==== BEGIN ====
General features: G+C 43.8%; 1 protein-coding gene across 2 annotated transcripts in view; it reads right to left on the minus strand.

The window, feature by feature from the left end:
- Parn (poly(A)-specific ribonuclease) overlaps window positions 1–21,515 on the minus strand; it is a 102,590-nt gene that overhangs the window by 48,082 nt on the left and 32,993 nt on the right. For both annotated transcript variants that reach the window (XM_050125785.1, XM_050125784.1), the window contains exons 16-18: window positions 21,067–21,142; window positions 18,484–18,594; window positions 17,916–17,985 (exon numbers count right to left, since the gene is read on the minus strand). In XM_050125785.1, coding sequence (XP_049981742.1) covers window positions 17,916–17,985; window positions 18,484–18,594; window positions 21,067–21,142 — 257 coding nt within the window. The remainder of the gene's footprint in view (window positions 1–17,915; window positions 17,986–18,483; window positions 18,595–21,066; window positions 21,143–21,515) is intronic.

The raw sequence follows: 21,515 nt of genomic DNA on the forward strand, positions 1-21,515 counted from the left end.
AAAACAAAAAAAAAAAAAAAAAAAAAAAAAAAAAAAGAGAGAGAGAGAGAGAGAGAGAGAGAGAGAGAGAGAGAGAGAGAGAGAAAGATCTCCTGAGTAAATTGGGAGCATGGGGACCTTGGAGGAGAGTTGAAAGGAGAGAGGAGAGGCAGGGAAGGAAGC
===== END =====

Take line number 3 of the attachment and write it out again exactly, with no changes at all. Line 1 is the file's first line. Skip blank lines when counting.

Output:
- Parn (poly(A)-specific ribonuclease) overlaps window positions 1–21,515 on the minus strand; it is a 102,590-nt gene that overhangs the window by 48,082 nt on the left and 32,993 nt on the right. For both annotated transcript variants that reach the window (XM_050125785.1, XM_050125784.1), the window contains exons 16-18: window positions 21,067–21,142; window positions 18,484–18,594; window positions 17,916–17,985 (exon numbers count right to left, since the gene is read on the minus strand). In XM_050125785.1, coding sequence (XP_049981742.1) covers window positions 17,916–17,985; window positions 18,484–18,594; window positions 21,067–21,142 — 257 coding nt within the window. The remainder of the gene's footprint in view (window positions 1–17,915; window positions 17,986–18,483; window positions 18,595–21,066; window positions 21,143–21,515) is intronic.